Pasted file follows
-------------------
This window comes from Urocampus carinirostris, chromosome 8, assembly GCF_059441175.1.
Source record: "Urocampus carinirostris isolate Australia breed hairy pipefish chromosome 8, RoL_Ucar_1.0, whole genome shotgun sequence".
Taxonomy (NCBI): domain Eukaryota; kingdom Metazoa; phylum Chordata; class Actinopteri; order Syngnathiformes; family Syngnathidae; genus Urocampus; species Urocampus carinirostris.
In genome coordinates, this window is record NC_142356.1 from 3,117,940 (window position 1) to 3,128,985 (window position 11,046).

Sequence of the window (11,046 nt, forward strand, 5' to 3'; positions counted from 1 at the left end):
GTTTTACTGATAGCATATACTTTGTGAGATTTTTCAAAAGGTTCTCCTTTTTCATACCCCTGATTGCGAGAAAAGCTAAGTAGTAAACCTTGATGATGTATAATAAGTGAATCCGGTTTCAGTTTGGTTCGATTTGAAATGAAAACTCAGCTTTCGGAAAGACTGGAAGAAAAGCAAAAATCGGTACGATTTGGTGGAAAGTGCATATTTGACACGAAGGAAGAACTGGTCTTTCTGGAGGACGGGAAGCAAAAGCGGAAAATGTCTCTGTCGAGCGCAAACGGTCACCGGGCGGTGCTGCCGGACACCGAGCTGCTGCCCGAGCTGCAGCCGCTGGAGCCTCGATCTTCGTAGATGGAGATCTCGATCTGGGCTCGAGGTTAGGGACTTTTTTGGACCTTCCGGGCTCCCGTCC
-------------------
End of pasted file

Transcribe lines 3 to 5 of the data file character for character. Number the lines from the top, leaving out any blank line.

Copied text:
Taxonomy (NCBI): domain Eukaryota; kingdom Metazoa; phylum Chordata; class Actinopteri; order Syngnathiformes; family Syngnathidae; genus Urocampus; species Urocampus carinirostris.
In genome coordinates, this window is record NC_142356.1 from 3,117,940 (window position 1) to 3,128,985 (window position 11,046).

Sequence of the window (11,046 nt, forward strand, 5' to 3'; positions counted from 1 at the left end):